I am 16 years old and I think I’ve been through a lot of bullying since I was a young kid. Let me tell you some of my experiences.
I have Klinefelter’s Syndrome, and it carries with it a lot of different complications, but none of them are life-threatening. But because of it, I have poor muscle mass and immature muscle coordination. This makes me clumsy and I look awkward when I run. Kids have laughed at me about this since I was little.
I love sports but was never real good at them, so I got teased a lot about my poor coordination and inability to keep up. Because of the KS, I also have a lower endurance level than other kids my size so I get tired easier and quicker. Most kids wouldn’t want to play sports with me because I couldn’t put a lot of power in my throws or swings with the bat. I didn’t usually get chosen to be on anybody’s team.
Because of the KS, I am much more sensitive about things than most boys. One day in fifth grade, I was real upset because a member of my family died. When I was at school that was all I could think about. Some kid came up and tripped me for no reason, and I just cried. I was so emotional about the death and the tripping was the last straw. All I could do was cry. Then the kids laughed at me because I cried. I wasn’t crying about falling. But it is hard for me to explain myself so sometimes I don’t even try.
When I started junior high and had to undress for gym, that’s when troubles really began. Again, because of the KS, I have very long, skinny arms and legs, but my trunk is chunky and I have what is called gynecomastia. That is when a boy’s breasts develop. They are not big at all, just a little chunky.
It was enough for others to notice, and boys were mean and hateful in gym. I was called a girl - and they would do what is called a “titty twist.” This is where they would grab me and pull and twist. It hurts lots. But it hurt me emotionally more.
Also, my other private parts didn’t grow to normal size, so guys have made fun of my size for a long time.
I also have had learning difficulties, and this has been a real problem. I’ve been called stupid and retard and worse things. I believe I am pretty intelligent. I just can’t express myself very well.
I sometimes use the wrong words or can’t explain what I mean. My head says one thing, but my mouth says another. So I’ve been laughed at a lot in school.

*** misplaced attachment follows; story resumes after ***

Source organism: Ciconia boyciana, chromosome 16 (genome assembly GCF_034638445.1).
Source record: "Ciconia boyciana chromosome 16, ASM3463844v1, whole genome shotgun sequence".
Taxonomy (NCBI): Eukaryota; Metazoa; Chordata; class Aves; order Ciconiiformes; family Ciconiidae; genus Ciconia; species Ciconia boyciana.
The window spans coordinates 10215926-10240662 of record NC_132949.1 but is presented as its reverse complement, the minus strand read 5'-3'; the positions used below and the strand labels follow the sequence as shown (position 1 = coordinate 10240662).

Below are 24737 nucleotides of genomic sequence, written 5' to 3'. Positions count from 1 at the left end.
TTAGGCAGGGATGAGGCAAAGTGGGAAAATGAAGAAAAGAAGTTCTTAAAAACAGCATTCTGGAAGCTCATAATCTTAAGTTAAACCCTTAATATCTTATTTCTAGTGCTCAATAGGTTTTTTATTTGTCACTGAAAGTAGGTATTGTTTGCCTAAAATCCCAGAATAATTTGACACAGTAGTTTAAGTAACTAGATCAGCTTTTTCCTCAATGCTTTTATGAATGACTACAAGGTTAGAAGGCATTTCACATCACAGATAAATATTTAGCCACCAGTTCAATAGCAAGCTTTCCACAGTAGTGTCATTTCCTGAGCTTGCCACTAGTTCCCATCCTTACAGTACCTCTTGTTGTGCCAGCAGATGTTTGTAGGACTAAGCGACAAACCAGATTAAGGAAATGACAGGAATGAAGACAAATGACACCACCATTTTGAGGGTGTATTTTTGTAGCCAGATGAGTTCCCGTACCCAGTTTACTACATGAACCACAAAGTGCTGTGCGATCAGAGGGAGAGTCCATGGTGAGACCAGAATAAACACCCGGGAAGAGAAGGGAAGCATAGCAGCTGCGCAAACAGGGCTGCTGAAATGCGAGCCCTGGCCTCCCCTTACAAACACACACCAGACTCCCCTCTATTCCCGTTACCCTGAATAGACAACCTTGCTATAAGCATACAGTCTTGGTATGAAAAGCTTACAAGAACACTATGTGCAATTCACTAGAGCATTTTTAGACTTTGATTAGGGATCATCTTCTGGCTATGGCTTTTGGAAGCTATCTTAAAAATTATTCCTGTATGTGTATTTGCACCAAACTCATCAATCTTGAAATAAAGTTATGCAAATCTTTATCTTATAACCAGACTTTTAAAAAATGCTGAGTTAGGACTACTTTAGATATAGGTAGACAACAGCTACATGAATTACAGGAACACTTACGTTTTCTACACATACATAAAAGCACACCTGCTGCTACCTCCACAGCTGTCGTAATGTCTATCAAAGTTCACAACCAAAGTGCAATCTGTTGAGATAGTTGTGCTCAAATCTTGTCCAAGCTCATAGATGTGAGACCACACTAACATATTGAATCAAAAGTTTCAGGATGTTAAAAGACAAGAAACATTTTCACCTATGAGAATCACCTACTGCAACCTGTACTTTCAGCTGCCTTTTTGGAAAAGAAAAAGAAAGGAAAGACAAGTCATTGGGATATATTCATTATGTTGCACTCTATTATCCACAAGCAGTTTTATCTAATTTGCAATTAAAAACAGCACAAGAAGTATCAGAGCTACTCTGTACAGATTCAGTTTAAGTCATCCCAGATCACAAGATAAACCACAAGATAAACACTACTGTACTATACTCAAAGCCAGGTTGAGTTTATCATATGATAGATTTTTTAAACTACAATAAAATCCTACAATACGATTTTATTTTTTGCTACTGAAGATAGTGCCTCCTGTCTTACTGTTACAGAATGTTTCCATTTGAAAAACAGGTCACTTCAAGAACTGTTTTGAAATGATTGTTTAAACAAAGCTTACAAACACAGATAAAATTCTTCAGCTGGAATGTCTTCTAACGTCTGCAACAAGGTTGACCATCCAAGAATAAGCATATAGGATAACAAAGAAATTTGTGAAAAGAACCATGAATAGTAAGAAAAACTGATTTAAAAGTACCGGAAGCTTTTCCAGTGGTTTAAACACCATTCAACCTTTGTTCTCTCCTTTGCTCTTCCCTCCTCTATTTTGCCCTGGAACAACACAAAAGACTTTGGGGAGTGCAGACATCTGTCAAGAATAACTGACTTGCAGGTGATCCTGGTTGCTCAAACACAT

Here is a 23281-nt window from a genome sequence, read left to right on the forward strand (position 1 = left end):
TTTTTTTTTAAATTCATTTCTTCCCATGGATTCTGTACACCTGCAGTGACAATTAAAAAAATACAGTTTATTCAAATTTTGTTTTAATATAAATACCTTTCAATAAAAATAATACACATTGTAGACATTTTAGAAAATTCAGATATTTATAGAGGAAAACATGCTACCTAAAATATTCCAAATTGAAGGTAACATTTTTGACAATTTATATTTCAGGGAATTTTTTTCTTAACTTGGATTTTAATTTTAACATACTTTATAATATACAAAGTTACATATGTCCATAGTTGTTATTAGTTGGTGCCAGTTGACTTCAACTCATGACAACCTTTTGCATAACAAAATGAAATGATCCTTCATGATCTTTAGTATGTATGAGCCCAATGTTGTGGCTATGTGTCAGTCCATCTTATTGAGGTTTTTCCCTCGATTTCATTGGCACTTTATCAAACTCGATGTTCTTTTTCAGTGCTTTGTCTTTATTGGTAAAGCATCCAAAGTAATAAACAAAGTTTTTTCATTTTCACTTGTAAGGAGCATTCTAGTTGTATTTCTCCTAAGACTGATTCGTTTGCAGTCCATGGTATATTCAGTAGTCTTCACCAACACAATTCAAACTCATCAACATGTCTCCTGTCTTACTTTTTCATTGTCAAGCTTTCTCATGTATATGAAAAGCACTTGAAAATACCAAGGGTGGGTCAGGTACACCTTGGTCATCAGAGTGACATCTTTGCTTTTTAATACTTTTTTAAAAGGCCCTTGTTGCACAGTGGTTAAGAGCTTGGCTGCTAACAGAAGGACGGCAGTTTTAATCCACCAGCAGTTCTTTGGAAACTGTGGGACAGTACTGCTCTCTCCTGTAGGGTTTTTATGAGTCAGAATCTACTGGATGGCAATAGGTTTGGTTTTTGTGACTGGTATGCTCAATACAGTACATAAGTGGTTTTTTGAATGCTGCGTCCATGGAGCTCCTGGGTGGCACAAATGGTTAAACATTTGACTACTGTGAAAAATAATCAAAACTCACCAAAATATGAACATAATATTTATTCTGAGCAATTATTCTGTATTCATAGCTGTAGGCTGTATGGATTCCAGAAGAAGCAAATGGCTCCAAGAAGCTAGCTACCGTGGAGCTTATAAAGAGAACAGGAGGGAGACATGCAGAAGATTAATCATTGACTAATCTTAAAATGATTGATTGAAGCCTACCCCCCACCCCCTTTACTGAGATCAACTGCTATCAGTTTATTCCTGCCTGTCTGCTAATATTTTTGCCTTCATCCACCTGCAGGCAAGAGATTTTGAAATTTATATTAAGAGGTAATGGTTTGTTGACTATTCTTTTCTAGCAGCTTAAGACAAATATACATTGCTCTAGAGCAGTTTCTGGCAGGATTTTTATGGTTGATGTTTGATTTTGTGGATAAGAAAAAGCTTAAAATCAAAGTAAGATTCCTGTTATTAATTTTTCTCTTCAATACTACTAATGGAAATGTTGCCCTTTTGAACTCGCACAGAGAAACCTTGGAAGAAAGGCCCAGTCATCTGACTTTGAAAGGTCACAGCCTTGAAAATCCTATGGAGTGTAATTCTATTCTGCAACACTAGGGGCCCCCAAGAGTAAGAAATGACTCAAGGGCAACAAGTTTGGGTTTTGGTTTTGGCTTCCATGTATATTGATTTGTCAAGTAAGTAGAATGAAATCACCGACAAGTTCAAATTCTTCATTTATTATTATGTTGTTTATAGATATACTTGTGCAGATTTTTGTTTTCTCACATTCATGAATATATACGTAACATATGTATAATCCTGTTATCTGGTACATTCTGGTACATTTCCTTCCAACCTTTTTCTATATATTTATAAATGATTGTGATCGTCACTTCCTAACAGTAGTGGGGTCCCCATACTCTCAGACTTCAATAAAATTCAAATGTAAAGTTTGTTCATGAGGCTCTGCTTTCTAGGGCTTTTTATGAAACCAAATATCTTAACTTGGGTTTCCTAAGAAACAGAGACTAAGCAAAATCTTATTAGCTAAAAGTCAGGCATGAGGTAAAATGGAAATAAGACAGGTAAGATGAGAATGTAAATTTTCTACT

When I was 14 years old, I could go to church dances. Boys inside the dance would harass me. They’d call me “wuss” and “chicken.”
One time at a dance I saw a fabulous looking sports car in the parking lot. I have always been fascinated by sports cars. But when I got close to it, there was a man and a woman in the car. I got scared because I didn’t expect anyone to be in the car. So I ran back into the church.
A few minutes later, the man who owned the car ran up to me, grabbed my neck and shoved me up against the wail. He threatened me that if I ever came near his car again, he would break my arm.
I tried to explain that I was just excited and wanted to look at it. But he said he was sure I was going to “key” his car. I don’t even own any keys.
My parents thought about pressing charges for assault. But they decided he needed a psychiatrist more then he needed a lawyer. And they’re right.
Then I found out it was his boys who were throwing things at me and harassing me at the dance. No wonder they act the way they do.
The teasing has eased up a little bit, I think because kids eventually mature. But I still think about all the things I went through.
My parents think that I will be a much more tolerant and sensitive person because of my experiences. I am on shots now for treatment and that helps with some of the problems I have because of KS.
My parents helped me through this by encouraging me to stand up for myself. My mom and my dad also helped me gain an interest in reading. They both like to read a lot, and my dad even saved his favorite books from his childhood for his own kids. So I am an avid reader.
When I read, I feel I am there in the story. I’m the main character. Like in the book “The Invisible Man,” I felt like I could be invisible, too.
Well, I hope kids will listen because I can’t stand to see little kids go through what I’ve been through, especially if they can’t help the way they are. I thought I wanted to be anonymous, but I changed my mind.
I’m not ashamed of myself. I think I’m a pretty good kid. I’m working hard now to better myself.
I am in a private school where I have a lot of friends and people accept me and don’t treat me different.
I have a lot of support. I’m going to be all right.
How can you tell that someone grew up on a farm?
President Barack Obama talks with a young boy while touring Castle Place, a flood-damaged area of Baton Rouge, La., earlier today. Obama is making his first visit to flood-ravaged southern ...
A new statewide school safety and security initiative has launched, Idaho EdNews reports, pursuant to legislation that passed this year and was sponsored by Rep. Wendy Horman, R-Idaho Falls. The ...
sponsored You’ve probably heard of co-ops: food co-ops, childcare co-ops, housing co-ops, energy co-ops.